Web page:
In a nationwide cohort study of 42 576 VHA psychiatric patients initiating lithium and valproate, significant intent-to-treat associations of lithium initiation with lower mortality risk were observed over 0–90 days but not over 0–180 days or 0–365 days. In contrast, secondary analysis of patients who persisted with treatment, indicated strong associations with reduced mortality for lithium, compared with valproate, treatment across all time periods. However, the reduction in the intent-to-treat association from 0–90 to 0–180 days is very rapid, and our secondary analysis indicates significantly increased mortality risk associated with discontinuing lithium, compared with valproate, over 0–180 days of treatment. Both findings suggest a possible increase in mortality risk associated with lithium, compared with valproate, among patients who discontinue the medication (online supplement DS8). These findings, combined with the possibility that at least some level of confounding (most likely biasing towards worse outcomes in patients initiating valproate) may remain in our analyses, prevent firm conclusions concerning whether the initiation of lithium is associated with a net mortality benefit or harm. Regardless of this uncertainty, however, one clear and important clinical recommendation results from this mortality study: once lithium is initiated, persistence with lithium treatment should be monitored and, if clinically reasonable, maintained.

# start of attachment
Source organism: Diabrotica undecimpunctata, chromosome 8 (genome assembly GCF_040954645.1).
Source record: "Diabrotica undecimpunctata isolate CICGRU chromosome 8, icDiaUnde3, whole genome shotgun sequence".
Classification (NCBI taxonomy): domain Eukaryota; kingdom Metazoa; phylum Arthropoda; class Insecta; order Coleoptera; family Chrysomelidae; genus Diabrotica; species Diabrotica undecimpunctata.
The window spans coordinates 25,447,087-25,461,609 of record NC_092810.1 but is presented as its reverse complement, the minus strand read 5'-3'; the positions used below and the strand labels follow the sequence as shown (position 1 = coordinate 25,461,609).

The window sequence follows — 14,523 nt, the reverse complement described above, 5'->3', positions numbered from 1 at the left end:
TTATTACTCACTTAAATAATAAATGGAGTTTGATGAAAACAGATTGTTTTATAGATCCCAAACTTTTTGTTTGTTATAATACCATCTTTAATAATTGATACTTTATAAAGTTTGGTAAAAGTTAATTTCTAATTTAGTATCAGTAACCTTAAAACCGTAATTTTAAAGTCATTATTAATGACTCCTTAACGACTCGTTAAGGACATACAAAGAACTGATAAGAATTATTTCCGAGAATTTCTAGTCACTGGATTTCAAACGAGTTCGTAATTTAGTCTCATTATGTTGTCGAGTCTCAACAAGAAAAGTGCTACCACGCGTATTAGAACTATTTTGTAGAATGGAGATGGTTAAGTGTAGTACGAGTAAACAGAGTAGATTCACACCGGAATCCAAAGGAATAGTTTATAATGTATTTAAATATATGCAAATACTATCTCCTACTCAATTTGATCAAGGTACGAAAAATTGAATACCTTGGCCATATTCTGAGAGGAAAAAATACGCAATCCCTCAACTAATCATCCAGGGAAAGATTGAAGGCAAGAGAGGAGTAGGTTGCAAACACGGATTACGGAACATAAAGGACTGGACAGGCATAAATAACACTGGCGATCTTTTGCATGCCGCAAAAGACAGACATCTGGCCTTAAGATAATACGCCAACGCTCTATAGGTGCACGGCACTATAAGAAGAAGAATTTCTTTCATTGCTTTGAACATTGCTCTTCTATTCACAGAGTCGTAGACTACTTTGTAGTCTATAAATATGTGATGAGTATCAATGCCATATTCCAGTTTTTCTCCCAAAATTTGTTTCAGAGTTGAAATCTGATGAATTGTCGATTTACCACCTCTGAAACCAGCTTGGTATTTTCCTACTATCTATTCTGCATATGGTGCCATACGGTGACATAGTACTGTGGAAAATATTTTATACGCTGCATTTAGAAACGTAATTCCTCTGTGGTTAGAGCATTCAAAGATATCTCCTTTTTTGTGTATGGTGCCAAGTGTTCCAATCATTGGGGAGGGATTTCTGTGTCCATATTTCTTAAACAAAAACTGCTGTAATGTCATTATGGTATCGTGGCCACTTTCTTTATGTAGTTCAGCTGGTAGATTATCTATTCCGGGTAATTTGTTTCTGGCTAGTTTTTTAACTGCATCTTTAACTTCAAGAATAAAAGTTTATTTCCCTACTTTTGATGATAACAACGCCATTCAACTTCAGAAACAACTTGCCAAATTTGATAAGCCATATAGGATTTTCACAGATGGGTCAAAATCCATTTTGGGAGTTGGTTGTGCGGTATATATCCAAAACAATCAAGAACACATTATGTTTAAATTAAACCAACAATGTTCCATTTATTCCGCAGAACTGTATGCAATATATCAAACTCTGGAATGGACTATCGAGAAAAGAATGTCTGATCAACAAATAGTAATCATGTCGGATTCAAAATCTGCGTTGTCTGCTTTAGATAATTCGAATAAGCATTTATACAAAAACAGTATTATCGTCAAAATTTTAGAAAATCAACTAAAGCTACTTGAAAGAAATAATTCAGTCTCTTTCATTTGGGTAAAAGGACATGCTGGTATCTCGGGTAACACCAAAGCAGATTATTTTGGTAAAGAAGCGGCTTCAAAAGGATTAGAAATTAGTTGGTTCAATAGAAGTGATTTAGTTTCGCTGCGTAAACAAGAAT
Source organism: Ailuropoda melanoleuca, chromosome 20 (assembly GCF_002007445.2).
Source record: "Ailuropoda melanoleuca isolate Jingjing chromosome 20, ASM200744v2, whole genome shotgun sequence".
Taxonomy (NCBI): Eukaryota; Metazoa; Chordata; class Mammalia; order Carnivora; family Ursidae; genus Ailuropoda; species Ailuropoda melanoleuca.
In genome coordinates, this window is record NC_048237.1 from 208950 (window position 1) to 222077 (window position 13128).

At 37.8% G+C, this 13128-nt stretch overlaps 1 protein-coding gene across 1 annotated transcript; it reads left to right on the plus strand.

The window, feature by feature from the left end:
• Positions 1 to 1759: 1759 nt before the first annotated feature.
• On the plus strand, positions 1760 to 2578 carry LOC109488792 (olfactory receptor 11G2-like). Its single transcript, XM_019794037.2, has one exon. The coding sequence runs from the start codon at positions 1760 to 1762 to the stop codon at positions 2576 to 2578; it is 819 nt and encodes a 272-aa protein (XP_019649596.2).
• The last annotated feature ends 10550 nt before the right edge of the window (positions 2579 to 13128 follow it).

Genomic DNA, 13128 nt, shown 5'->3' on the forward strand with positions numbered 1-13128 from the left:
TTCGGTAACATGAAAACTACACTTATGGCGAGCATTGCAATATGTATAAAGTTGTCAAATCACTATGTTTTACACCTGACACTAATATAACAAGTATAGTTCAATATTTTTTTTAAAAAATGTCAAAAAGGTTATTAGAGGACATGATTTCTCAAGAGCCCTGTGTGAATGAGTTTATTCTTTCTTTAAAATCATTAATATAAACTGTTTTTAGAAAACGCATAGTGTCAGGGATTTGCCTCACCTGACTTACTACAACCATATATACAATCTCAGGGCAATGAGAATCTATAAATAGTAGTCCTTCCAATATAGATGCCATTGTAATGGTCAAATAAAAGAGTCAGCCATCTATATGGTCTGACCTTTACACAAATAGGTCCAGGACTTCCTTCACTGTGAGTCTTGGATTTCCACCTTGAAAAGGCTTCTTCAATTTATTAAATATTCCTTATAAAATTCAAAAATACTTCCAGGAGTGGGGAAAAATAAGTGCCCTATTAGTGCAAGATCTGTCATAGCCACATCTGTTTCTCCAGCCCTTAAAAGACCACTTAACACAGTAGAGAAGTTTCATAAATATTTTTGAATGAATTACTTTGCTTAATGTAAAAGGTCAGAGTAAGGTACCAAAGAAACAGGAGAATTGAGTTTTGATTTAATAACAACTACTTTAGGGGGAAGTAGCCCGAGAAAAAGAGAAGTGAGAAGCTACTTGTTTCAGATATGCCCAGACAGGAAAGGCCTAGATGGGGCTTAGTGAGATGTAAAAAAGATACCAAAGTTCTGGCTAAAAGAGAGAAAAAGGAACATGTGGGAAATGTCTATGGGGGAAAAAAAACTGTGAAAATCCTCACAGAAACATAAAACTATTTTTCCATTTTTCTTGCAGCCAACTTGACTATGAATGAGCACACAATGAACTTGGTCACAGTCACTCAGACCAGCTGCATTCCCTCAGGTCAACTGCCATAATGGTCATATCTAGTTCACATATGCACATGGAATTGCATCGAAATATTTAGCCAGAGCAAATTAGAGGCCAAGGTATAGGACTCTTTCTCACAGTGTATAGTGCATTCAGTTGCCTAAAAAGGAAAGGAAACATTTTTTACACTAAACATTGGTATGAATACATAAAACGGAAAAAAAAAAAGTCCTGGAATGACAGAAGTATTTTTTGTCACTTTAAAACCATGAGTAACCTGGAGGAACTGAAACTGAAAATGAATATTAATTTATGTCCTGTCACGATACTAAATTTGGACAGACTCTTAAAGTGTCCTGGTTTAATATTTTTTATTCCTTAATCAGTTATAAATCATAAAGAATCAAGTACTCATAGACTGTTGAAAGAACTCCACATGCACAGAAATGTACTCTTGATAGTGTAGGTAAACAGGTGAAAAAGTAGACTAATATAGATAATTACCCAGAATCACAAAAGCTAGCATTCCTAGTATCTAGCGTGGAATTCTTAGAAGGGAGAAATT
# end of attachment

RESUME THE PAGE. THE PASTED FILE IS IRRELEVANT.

Risks associated with lithium discontinuation could, in theory, potentially limit, eliminate, or even exceed mortality benefits associated from active lithium treatment when compared with valproate. Determining whether this occurs is difficult even though the intent-to-treat estimates significantly favour lithium treatment from 0–90 days and numerically, although not significantly, favour lithium treatment over longer time periods. Although intent-to-treat estimates are intended to reflect the balance of benefits and harms among all patients, regardless of whether continuing on or discontinuing treatment, even relatively small amounts of confounding biasing against valproate could alter risk–benefit judgements. Propensity score matching can achieve very close balance on measured factors (and did so here), however, factors that are either incompletely modelled or unmeasured in the analysis are intrinsically not able to be balanced by propensity score methods. Such factors might include provider tendencies to prescribe valproate to individuals who are more severely ill within the categories of illness that are balanced through the propensity score matching. Thus, not only does random error (as indicated by the lack of statistical significance) limit interpretation of the intent-to-treat hazard ratios after 90 days, but so does possible residual confounding (online supplements DS8 and DS9).